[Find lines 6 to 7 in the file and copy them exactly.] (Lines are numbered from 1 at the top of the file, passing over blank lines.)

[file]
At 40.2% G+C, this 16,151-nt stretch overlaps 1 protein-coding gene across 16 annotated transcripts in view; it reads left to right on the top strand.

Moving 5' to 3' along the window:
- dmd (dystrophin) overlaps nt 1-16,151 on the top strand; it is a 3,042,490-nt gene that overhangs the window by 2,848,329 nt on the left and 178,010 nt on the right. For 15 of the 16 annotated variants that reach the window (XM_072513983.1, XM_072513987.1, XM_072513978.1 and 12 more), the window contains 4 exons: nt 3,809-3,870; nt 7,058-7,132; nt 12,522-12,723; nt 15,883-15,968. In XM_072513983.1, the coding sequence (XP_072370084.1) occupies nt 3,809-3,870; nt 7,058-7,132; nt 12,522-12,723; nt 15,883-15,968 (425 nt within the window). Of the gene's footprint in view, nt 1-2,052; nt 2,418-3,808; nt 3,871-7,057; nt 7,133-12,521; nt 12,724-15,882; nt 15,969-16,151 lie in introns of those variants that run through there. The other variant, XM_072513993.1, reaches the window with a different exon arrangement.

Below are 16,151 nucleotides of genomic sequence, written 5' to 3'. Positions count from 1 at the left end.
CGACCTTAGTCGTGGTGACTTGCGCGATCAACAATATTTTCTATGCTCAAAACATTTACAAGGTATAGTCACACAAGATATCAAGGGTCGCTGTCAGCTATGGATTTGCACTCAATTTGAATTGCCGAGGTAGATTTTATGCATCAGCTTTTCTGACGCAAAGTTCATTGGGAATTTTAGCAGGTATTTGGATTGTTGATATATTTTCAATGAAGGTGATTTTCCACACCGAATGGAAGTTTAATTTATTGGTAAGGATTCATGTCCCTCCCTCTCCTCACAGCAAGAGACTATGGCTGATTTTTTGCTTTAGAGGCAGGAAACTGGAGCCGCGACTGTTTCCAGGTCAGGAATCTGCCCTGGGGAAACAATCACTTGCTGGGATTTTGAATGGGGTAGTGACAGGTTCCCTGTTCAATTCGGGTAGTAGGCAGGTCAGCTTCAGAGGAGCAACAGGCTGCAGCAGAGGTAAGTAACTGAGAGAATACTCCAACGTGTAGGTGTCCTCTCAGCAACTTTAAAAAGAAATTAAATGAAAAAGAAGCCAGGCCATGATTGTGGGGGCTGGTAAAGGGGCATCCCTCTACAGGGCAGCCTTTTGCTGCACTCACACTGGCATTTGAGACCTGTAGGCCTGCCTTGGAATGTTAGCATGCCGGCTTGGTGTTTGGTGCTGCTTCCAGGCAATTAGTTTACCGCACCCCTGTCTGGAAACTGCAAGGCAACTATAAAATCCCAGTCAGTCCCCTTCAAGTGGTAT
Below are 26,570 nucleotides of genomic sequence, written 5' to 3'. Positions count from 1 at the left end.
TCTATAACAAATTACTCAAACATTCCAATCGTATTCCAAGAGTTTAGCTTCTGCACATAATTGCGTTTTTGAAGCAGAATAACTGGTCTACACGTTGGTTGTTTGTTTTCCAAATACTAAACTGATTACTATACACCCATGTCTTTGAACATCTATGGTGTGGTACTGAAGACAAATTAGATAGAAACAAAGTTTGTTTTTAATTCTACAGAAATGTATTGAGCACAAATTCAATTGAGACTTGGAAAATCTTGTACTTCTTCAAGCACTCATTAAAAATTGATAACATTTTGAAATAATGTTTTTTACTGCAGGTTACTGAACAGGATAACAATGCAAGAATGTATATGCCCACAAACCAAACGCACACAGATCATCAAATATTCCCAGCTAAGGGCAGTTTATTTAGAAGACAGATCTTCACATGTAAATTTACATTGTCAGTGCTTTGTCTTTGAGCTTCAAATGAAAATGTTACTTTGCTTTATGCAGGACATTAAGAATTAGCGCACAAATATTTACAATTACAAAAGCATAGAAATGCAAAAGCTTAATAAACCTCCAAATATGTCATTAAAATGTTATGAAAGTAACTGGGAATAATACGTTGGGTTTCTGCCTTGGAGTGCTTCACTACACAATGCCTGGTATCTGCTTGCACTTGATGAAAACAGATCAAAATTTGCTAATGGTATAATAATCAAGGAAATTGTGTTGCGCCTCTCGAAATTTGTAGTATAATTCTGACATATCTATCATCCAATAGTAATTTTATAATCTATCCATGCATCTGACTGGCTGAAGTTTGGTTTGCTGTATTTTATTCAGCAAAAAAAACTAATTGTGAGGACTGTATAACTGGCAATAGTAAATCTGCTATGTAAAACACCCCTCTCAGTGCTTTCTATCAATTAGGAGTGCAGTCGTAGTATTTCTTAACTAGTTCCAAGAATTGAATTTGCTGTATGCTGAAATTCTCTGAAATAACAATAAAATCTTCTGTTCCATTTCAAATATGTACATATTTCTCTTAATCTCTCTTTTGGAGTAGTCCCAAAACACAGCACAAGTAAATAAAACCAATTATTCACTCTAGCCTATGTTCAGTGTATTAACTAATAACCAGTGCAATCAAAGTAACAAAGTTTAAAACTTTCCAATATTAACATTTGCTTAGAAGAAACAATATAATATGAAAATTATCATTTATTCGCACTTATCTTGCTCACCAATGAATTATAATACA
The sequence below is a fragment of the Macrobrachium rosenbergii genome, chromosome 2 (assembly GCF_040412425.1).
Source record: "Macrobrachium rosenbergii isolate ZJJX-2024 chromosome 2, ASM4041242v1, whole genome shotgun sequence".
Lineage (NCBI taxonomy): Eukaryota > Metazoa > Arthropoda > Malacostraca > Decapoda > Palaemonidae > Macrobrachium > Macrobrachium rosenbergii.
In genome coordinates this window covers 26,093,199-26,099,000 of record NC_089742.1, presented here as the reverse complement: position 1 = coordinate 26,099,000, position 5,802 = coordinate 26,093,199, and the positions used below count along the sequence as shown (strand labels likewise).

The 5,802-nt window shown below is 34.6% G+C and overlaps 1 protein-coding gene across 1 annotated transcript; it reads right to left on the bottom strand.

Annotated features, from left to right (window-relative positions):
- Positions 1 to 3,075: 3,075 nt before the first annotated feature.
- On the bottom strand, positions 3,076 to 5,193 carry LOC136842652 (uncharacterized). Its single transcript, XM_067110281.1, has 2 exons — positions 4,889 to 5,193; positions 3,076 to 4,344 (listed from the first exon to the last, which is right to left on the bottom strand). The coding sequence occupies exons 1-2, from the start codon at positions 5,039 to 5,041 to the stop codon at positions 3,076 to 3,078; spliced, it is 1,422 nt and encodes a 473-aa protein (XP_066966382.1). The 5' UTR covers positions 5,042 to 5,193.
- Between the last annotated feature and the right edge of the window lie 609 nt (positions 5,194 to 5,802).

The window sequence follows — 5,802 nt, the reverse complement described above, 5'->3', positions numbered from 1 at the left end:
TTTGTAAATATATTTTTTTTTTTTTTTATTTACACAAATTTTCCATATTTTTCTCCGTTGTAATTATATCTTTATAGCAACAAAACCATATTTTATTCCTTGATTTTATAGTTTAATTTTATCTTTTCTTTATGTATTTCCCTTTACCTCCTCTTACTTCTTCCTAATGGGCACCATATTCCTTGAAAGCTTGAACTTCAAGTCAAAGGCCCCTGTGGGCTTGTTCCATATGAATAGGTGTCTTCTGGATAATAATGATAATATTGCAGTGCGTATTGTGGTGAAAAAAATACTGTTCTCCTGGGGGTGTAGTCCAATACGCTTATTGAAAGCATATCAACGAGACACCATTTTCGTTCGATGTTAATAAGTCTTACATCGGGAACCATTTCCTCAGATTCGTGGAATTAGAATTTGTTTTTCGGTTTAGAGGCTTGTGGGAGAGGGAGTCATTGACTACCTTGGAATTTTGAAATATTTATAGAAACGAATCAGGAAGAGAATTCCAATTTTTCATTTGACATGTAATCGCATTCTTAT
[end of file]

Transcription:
Below are 26,570 nucleotides of genomic sequence, written 5' to 3'. Positions count from 1 at the left end.
TCTATAACAAATTACTCAAACATTCCAATCGTATTCCAAGAGTTTAGCTTCTGCACATAATTGCGTTTTTGAAGCAGAATAACTGGTCTACACGTTGGTTGTTTGTTTTCCAAATACTAAACTGATTACTATACACCCATGTCTTTGAACATCTATGGTGTGGTACTGAAGACAAATTAGATAGAAACAAAGTTTGTTTTTAATTCTACAGAAATGTATTGAGCACAAATTCAATTGAGACTTGGAAAATCTTGTACTTCTTCAAGCACTCATTAAAAATTGATAACATTTTGAAATAATGTTTTTTACTGCAGGTTACTGAACAGGATAACAATGCAAGAATGTATATGCCCACAAACCAAACGCACACAGATCATCAAATATTCCCAGCTAAGGGCAGTTTATTTAGAAGACAGATCTTCACATGTAAATTTACATTGTCAGTGCTTTGTCTTTGAGCTTCAAATGAAAATGTTACTTTGCTTTATGCAGGACATTAAGAATTAGCGCACAAATATTTACAATTACAAAAGCATAGAAATGCAAAAGCTTAATAAACCTCCAAATATGTCATTAAAATGTTATGAAAGTAACTGGGAATAATACGTTGGGTTTCTGCCTTGGAGTGCTTCACTACACAATGCCTGGTATCTGCTTGCACTTGATGAAAACAGATCAAAATTTGCTAATGGTATAATAATCAAGGAAATTGTGTTGCGCCTCTCGAAATTTGTAGTATAATTCTGACATATCTATCATCCAATAGTAATTTTATAATCTATCCATGCATCTGACTGGCTGAAGTTTGGTTTGCTGTATTTTATTCAGCAAAAAAAACTAATTGTGAGGACTGTATAACTGGCAATAGTAAATCTGCTATGTAAAACACCCCTCTCAGTGCTTTCTATCAATTAGGAGTGCAGTCGTAGTATTTCTTAACTAGTTCCAAGAATTGAATTTGCTGTATGCTGAAATTCTCTGAAATAACAATAAAATCTTCTGTTCCATTTCAAATATGTACATATTTCTCTTAATCTCTCTTTTGGAGTAGTCCCAAAACACAGCACAAGTAAATAAAACCAATTATTCACTCTAGCCTATGTTCAGTGTATTAACTAATAACCAGTGCAATCAAAGTAACAAAGTTTAAAACTTTCCAATATTAACATTTGCTTAGAAGAAACAATATAATATGAAAATTATCATTTATTCGCACTTATCTTGCTCACCAATGAATTATAATACA